AS Strategic Energy Plan says low cost “cool roofs” could be island-wide soon
U.S. Department of Energy Secretary Steven Chu launched a series of initiatives in July 2010 to encourage cool-roof technologies within the federal government and according to the American Samoa Strategic Energy Plan (ASSEP), Secretary Chu directed all Energy Department offices to install cool roofs (whenever cost effective) over the lifetime of the roof—when constructing new or replacing old roofs, and in areas where cool roofs will be beneficial to energy efficiency savings (typically in hot climates).
The ASSEP, which was drafted locally, will be implemented by the American Samoa Renewable Energy Committee (ASREC) headed up by the Territorial Energy Office and the American Samoa Power Authority. It takes into account solutions that are needed in the near future, and refers to cool roofs as one of those solutions.
According to the report, a cool roof program could be implemented island-wide by using low-cost technologies, such as Elastomeric paint (~$40/gallon), which would need to be applied to roofs and maintained through a cleaning program (to prevent debris and mold build-up).
(More information about selecting buildings and implementing a cool-roof program can be found on the Dept. of Energy website).
In addition to cool roofs, the report also promotes certain building designs to include the following:
• Promote energy and water conservation design features in major renovation and new development projects;
• Encourage efficient use of water and reduce runoff through the use of natural drainage, landscaping techniques and efficient irrigation systems;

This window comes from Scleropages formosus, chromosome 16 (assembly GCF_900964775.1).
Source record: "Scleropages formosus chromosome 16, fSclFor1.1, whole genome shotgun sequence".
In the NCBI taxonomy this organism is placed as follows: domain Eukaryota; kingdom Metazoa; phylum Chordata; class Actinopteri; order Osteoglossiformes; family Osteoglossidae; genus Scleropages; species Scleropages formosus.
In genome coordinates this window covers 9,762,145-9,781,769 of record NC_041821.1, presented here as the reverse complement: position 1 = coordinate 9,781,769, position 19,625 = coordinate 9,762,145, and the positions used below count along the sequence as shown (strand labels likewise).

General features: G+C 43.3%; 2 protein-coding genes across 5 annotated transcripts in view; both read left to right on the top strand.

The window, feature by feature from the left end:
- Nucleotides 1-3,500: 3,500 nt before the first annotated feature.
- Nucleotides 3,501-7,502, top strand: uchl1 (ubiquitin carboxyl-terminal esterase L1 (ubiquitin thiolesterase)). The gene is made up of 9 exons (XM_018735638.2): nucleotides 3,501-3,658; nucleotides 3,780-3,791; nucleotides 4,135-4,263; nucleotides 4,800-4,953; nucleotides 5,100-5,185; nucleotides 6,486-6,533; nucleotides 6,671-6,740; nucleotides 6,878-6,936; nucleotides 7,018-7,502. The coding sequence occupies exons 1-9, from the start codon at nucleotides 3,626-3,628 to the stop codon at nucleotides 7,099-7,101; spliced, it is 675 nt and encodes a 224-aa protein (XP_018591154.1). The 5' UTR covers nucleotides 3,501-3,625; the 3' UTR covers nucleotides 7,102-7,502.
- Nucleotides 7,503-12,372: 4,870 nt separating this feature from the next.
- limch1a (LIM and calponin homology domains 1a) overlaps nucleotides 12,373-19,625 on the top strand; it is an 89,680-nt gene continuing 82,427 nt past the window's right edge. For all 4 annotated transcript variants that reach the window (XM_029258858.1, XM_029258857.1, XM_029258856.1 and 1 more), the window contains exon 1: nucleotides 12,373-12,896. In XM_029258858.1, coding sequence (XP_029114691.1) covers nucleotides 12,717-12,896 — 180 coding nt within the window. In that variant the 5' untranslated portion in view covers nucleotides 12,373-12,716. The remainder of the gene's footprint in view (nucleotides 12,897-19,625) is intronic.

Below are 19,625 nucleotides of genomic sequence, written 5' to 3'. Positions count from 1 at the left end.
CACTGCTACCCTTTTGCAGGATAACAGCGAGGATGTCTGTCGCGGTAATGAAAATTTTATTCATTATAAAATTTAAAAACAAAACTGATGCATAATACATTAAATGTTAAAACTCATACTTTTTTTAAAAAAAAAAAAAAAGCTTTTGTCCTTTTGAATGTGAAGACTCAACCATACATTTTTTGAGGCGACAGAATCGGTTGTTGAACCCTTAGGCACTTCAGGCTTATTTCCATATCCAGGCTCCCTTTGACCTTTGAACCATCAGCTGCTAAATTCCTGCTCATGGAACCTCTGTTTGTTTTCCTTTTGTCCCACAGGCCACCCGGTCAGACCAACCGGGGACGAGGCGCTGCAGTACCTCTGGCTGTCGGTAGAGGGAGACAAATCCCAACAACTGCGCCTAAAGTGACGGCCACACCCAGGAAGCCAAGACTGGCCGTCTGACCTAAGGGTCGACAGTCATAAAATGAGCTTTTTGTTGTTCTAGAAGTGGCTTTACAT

• Promote head-load reduction strategies by using landscaping to shade and designs that maximize tree canopies to reduce heat build-up;
• One lower-cost option in buildings with no requirements for conditioning for moisture control is to install ceiling fans. Where moisture buildup is not a concern, it may be possible to utilize natural ventilation (from breezes and open structures of windows, doors, etc.), and ceiling fans, which are in operation only when needed. There may be open structures where this could be a suitable option;
• Plant ‘green roofs’ when possible (may be a lower cost option to consider in building design integration). Where roofs are flat and structurally sound, they can be used to plant vegetation, which not only provides a thermal barrier, but also creates a wicking-type action. The wicking of moisture and heat upwards and out of the building is beneficial in reducing cooling loads in buildings; and
• Encourage the installation of energy saving roofing materials.
The Strategic Energy Plan for American Samoa will initiate strategy and actions towards achievable goals to be completed by Oct. 2016.
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